To suggest that the New Black Aesthetic is a form of absolute comedy, is not to dismiss it, but, instead to remark on its relationship to Du Bois's Romantic idealism in its understanding of aesthetics. This is the end of an already complicated and conceptually burdened essay, and so it is not the moment to embark on an elaboration of the etymology of "aesthetics." What can be stated sensibly at this juncture is that in claiming for the NBA a transforming robust spirituality—Ellis calls it the attitude of liberalism—with global implications, Ellis understands aesthetics to be sentimental. This means that the disturbatory expression of the NBA is focused on the interiority of the new black, cultural mulatto consciousness. Hence, the overemphasis on formalism in Ellis's descriptions of what makes the NBA "new." Thing is, this understanding of aesthetics becomes the basis for a supremacist sense of black cultural difference. Ellis asserts that the NBA dominates popular culture because it is separate from and better than the dominant culture. This claim for the NBA catches it in a vexing dilemma. How can the NBA be an anti-aesthetic when it persists in seeing culture as the terrain of subjective formation? Auto-parody leads to a stasis of thought when the NBA can proclaim that "'that other culture is definitely spent,' while black people have yet to see the best days of our race," and still claim to be "an attitude of liberalism rather than a restrictive code." The notion of cultural exceptionalism is also intimated in Tate's arguing that it is the "worldly-wise stoopidfresh intelligentsia of radical bups" who embody the viable non-cultural nationalist resistance to transnational capitalism. Tate's parody of Du Bois's concept of the talented tenth keeps him caught up in Du Bois's concept of thinking humans as the agents of historical change. For the NBA, as well as for Du Bois, there are thinking subjects who collectively enunciate society.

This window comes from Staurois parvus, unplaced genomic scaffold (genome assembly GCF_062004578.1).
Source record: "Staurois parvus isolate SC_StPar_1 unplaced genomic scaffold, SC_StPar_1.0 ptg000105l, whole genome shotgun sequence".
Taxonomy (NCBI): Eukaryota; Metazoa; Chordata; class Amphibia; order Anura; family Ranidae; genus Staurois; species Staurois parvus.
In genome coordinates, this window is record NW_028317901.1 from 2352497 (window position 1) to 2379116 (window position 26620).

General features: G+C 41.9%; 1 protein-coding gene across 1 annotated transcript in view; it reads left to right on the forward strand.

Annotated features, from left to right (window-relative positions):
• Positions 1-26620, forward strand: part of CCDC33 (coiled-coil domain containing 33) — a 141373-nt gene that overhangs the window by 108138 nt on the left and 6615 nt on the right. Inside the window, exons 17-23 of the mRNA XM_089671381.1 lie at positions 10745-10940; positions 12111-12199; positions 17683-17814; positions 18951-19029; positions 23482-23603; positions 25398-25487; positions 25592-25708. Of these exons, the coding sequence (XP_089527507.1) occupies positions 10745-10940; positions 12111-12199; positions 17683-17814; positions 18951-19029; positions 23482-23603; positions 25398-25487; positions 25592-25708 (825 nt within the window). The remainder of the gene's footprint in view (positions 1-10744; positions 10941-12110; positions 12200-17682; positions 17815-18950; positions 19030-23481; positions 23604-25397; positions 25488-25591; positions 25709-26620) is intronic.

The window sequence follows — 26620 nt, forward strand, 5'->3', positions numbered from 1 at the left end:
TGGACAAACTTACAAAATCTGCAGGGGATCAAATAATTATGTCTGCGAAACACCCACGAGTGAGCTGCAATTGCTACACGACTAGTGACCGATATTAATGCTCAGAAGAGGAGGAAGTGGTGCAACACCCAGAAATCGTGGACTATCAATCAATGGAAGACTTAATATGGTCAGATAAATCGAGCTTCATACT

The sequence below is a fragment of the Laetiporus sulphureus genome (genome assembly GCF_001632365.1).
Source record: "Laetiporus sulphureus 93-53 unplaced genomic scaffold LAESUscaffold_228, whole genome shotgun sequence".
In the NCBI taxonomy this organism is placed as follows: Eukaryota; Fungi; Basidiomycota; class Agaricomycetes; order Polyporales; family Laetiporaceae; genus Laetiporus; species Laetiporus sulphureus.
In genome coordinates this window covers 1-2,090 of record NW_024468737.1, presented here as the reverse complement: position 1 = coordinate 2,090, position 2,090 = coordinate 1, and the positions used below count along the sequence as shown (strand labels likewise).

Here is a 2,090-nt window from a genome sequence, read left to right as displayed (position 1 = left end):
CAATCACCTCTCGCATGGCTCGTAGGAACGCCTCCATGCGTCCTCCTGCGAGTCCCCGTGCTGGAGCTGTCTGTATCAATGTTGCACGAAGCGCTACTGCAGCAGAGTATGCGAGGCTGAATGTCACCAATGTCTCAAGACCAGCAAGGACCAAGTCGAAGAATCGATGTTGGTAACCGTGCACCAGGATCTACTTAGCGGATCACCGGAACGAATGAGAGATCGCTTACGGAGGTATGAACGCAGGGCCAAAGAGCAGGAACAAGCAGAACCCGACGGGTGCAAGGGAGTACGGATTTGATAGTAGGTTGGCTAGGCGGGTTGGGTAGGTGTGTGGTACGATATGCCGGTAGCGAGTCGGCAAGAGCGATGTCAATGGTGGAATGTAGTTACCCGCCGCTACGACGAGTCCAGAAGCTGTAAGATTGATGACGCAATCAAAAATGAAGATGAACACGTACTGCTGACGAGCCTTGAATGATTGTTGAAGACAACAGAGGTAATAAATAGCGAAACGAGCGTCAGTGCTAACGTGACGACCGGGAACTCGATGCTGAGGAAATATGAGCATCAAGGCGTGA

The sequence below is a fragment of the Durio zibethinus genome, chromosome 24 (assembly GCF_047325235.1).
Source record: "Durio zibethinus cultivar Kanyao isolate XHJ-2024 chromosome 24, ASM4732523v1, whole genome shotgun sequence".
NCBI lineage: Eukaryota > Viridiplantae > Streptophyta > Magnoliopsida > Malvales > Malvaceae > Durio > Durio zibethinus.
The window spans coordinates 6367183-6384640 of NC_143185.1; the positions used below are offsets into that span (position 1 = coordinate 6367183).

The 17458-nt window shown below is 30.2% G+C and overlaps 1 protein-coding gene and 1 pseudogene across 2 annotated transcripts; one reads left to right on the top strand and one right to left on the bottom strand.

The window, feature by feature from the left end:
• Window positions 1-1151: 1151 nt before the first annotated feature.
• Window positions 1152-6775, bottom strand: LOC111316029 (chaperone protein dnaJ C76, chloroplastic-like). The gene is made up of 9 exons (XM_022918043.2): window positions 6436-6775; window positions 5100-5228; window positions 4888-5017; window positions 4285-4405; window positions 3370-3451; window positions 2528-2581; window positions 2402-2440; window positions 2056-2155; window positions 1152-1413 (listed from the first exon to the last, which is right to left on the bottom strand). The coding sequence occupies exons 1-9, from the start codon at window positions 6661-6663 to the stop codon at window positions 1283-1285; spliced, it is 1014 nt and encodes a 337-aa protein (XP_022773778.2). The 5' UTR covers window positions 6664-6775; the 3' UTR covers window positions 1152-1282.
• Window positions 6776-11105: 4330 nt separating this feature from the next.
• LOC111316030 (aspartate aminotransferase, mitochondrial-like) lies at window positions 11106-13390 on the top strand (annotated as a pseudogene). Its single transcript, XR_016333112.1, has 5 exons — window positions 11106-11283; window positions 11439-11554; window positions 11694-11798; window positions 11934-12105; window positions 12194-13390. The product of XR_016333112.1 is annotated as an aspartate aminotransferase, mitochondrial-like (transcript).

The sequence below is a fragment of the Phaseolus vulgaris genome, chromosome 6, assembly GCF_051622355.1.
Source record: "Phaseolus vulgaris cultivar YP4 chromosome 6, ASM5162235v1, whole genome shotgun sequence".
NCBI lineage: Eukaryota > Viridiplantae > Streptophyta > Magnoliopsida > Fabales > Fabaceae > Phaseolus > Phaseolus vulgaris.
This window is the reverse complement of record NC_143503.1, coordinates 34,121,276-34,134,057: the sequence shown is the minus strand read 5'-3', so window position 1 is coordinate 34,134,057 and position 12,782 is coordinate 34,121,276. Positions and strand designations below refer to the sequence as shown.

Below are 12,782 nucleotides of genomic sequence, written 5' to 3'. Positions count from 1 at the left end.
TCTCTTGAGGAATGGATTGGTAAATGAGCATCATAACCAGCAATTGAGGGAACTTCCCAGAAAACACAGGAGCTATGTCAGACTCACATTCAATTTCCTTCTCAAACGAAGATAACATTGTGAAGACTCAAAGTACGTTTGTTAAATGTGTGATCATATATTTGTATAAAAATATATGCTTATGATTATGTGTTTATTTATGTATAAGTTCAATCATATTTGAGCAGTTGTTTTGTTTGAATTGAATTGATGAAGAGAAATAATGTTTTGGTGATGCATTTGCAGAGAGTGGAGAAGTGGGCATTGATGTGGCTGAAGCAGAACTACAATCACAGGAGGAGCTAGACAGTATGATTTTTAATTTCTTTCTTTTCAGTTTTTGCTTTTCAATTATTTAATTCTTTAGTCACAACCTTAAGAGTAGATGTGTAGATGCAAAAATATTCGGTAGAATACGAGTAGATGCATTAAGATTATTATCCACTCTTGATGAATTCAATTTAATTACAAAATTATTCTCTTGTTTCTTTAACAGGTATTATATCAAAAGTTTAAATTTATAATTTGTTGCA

To hold culture as the grounding of the triad culture/subject/society so that culture describes thought—as in black culture black thought—is to still work according to modernity's understanding of sign-value: to hold the truth of experience as a totality. Tate, more than Ellis, has some sense of this when he calls for a form of resistance that doesn't aim for transcendence of corporation into some mythical liberated zone of authentic identity, but for critical intervention in the process by which transnational capitalism is rationalized through mass culture and modernism. Doing this becomes possible, however, only by letting go of a certain way of thinking about thought in relation to society, an abandoning of the Hegelian dialectic of recognition lurking in the identification of beauty and truth with which this essay begins. This, of course, is an altogether different question of authenticity.


Du Bois, W(illiam) E(dward) B(urghardt) (Vol. 2)